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De Blasio: Greenway Barriers Need to Change So “People Can Still Ride Their Bikes”

5:22 PM EDT on November 3, 2017

Reason may prevail. Photo copyright Shmuli Evers, used with permission.

Speaking at NYPD headquarters this afternoon, Mayor de Blasio said the placement of concrete barriers on the Hudson River Greenway in response to Tuesday's truck attack needs to change.

"I think what was originally put in just in the last day or so needs some revision to make sure people can still ride their bikes," the mayor said. "Obviously we want safety and security, but we also want people to be able to go on about their lives, and enjoy their lives. That’s another part of showing our enemies they cannot win."

Yesterday, state DOT laid down obtrusive jersey barriers at 31 car crossings along the greenway. They were placed at angles cutting across the path, creating narrow pinch points that reduced the width of the greenway to just a few feet. On a path used by thousands of people every day, the barriers generate bottlenecks and increase the risk of head-on collisions. (NYPD also put down concrete cubes at crosswalk entry points to the greenway, which are blocky but less disruptive.)

In response to complaints today, state DOT told Daily News reporter Dan Rivoli that it instructed contractors to walk the length of the greenway and straighten out diagonally-placed barriers. Some readers report that they've seen crews re-oriented the barriers this afternoon.

The jersey barriers are still bulkier and more obtrusive than the steel bollards that advocates have asked for. In a statement to Streetsblog, NYS DOT Chief of Staff Cathy Calhoun said the barriers are a "short term solution."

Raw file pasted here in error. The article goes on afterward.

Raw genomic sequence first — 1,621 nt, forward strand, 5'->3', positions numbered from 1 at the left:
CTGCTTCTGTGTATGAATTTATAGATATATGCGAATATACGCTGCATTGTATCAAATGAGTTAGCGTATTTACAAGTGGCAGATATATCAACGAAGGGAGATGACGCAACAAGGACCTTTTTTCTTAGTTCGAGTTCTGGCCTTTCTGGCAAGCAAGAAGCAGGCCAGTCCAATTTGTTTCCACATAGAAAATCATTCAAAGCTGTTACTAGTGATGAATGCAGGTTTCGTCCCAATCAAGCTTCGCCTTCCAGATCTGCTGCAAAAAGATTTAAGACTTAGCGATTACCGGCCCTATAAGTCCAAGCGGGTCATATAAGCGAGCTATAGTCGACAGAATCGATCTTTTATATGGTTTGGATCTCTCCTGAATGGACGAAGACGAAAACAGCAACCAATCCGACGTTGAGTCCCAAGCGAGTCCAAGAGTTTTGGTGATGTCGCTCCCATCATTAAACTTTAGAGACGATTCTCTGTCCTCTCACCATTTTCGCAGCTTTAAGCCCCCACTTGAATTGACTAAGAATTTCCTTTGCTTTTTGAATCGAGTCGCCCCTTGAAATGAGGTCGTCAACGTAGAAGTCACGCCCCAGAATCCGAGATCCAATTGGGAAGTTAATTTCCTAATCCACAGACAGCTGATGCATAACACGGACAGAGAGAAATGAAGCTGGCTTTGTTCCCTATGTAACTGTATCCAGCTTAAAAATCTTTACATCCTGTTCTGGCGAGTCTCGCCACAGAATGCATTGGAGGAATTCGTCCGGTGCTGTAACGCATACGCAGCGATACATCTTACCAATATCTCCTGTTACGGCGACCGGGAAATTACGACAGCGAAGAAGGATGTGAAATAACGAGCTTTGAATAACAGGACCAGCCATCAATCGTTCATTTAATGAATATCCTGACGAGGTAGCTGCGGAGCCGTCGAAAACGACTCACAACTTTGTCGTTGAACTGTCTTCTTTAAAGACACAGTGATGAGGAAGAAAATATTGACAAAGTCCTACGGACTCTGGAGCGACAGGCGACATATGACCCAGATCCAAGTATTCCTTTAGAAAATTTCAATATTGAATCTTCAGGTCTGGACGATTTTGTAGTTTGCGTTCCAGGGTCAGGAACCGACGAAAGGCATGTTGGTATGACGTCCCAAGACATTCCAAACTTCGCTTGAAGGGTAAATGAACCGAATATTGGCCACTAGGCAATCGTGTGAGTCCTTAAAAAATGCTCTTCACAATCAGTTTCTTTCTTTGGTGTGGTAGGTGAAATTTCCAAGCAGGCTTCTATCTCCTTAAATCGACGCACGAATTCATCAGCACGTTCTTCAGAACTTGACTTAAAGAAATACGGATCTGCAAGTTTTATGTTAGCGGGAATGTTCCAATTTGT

"DOT is moving forward expeditiously to develop a permanent solution that will enhance security while allowing emergency vehicles to do their jobs," she said. However, there's still no specific timetable to replace the barriers.

At the press conference at 1 Police Plaza, the mayor was also asked about whether the city was considering barring motor vehicles from Central Park. He declined to comment, but NYPD Commissioner James O'Neill said a car-free park is "something that we're taking a look at it."

Transportation Alternatives called for steel bollards at street and driveway crossings along the greenway 10 years ago. O'Neill refused to say whether bollards should have been installed on the route before Tuesday's attack.

"New York City is a big place, you know, and we do look, our counterterrorism bureau, along with DOT, we look at places where there are a tremendous amount of pedestrians. We also look at bicycle traffic too," he said. "I’m not going to say what should have been there or what should not have been there."

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